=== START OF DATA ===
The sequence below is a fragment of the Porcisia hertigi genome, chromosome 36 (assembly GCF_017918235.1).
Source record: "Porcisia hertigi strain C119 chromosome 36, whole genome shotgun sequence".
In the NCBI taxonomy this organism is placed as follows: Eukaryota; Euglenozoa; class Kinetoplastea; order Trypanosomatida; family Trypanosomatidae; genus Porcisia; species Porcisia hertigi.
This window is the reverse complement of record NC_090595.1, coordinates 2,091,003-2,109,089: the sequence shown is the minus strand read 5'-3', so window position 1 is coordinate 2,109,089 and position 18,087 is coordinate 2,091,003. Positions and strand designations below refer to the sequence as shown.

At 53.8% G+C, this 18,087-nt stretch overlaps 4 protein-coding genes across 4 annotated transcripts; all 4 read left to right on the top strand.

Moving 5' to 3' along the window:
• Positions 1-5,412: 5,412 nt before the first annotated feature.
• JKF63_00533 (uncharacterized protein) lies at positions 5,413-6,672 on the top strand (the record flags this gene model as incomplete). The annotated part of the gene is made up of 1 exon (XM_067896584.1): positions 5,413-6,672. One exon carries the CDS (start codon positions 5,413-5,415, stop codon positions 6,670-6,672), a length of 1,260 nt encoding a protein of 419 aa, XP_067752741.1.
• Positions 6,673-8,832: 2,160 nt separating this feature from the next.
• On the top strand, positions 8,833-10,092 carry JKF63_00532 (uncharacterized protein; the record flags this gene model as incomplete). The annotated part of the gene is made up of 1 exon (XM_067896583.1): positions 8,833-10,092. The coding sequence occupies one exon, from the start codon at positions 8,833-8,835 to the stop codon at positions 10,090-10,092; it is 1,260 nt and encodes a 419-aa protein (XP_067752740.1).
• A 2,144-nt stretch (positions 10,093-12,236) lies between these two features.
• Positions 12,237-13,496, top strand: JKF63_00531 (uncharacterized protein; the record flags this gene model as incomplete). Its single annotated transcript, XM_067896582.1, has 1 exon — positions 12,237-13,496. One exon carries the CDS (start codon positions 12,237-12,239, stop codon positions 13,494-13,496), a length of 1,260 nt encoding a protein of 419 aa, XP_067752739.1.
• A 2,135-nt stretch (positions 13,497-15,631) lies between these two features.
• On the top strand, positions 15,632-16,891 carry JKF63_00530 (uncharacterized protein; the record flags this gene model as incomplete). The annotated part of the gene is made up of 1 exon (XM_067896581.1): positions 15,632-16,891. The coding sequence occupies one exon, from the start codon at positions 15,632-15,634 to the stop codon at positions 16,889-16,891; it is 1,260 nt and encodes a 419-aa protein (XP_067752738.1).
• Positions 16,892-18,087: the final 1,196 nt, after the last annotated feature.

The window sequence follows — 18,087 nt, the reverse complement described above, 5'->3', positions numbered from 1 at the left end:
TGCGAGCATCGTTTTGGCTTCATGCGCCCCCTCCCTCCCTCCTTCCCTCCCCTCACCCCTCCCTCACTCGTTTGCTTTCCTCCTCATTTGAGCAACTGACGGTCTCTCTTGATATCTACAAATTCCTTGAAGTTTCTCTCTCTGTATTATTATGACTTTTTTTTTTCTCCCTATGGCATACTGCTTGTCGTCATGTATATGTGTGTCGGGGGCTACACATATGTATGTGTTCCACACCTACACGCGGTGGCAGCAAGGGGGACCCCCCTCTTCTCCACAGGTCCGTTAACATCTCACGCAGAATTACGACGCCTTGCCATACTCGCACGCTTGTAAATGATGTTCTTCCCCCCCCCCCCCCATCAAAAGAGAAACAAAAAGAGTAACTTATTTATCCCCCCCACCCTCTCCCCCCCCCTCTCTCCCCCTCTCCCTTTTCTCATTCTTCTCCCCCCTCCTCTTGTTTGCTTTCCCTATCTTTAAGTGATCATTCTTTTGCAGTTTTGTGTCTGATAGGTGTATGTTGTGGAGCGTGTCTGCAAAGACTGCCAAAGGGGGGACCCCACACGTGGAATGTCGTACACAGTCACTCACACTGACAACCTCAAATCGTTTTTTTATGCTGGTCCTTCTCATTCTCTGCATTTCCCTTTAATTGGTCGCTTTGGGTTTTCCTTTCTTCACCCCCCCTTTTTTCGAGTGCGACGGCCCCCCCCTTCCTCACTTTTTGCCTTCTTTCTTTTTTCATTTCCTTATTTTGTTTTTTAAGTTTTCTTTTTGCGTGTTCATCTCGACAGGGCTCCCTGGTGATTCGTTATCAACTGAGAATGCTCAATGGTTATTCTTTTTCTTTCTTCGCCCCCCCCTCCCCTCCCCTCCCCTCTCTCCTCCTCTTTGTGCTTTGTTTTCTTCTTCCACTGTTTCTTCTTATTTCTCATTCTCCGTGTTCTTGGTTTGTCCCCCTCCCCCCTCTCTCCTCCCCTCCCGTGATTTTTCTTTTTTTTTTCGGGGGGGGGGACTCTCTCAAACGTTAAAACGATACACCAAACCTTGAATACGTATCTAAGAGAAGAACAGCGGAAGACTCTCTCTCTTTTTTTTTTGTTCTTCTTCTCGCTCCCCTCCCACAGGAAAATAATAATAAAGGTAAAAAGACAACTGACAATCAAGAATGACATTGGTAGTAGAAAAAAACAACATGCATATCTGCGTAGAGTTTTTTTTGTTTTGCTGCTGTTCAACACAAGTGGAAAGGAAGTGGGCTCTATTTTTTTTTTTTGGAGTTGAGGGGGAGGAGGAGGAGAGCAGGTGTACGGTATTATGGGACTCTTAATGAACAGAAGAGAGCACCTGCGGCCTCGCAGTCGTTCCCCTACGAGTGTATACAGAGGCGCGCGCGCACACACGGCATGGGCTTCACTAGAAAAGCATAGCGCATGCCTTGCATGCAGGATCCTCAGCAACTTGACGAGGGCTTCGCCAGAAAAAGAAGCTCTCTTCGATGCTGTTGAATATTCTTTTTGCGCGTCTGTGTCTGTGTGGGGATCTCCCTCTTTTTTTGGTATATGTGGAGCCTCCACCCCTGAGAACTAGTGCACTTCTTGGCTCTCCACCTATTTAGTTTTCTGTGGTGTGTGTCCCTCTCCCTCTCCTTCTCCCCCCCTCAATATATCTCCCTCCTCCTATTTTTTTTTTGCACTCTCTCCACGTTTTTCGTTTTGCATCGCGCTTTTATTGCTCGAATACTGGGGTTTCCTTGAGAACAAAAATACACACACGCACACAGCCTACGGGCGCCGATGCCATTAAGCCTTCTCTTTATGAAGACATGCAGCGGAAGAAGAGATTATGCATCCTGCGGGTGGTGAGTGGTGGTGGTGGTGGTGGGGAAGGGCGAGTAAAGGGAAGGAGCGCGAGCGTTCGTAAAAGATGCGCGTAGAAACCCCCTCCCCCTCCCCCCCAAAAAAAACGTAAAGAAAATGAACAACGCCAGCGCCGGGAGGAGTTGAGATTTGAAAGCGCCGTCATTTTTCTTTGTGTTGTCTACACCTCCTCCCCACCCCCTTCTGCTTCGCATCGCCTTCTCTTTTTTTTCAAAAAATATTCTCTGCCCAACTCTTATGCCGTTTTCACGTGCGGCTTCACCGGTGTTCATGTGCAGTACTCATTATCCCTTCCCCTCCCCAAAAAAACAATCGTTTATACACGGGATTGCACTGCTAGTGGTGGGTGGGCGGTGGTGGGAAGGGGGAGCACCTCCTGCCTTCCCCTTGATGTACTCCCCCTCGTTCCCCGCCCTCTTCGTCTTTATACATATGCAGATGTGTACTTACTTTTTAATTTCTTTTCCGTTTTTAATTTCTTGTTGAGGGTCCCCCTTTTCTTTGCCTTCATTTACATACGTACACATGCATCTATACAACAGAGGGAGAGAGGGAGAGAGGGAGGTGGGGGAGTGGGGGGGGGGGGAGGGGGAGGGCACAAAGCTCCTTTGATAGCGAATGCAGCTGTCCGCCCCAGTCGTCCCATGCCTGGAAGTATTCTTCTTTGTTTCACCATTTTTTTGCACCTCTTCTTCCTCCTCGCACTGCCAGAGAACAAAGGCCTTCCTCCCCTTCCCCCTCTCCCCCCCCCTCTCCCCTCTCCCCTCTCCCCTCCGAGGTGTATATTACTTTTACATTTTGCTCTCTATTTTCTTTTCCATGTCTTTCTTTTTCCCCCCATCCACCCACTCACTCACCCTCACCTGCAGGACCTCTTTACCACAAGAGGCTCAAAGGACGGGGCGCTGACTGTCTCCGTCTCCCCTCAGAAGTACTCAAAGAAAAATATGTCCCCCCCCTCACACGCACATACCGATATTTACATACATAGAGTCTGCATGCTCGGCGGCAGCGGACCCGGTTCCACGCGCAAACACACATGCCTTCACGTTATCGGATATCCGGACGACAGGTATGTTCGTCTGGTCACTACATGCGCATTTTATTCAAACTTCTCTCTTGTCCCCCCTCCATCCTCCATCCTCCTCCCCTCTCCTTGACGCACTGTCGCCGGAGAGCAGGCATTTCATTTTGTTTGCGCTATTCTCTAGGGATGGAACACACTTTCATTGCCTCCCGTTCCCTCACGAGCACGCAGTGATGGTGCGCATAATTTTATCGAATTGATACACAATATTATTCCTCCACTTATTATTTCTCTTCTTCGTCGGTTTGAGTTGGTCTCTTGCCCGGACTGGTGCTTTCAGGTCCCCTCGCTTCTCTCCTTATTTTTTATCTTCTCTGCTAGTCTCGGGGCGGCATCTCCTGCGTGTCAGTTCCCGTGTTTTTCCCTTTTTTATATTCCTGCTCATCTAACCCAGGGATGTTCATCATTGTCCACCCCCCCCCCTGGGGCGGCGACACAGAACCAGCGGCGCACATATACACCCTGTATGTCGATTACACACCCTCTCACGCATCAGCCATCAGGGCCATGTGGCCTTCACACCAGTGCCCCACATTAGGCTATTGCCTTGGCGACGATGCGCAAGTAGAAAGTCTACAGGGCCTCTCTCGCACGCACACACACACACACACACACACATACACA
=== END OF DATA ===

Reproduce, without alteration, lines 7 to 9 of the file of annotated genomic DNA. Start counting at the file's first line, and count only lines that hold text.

• Positions 1-5,412: 5,412 nt before the first annotated feature.
• JKF63_00533 (uncharacterized protein) lies at positions 5,413-6,672 on the top strand (the record flags this gene model as incomplete). The annotated part of the gene is made up of 1 exon (XM_067896584.1): positions 5,413-6,672. One exon carries the CDS (start codon positions 5,413-5,415, stop codon positions 6,670-6,672), a length of 1,260 nt encoding a protein of 419 aa, XP_067752741.1.
• Positions 6,673-8,832: 2,160 nt separating this feature from the next.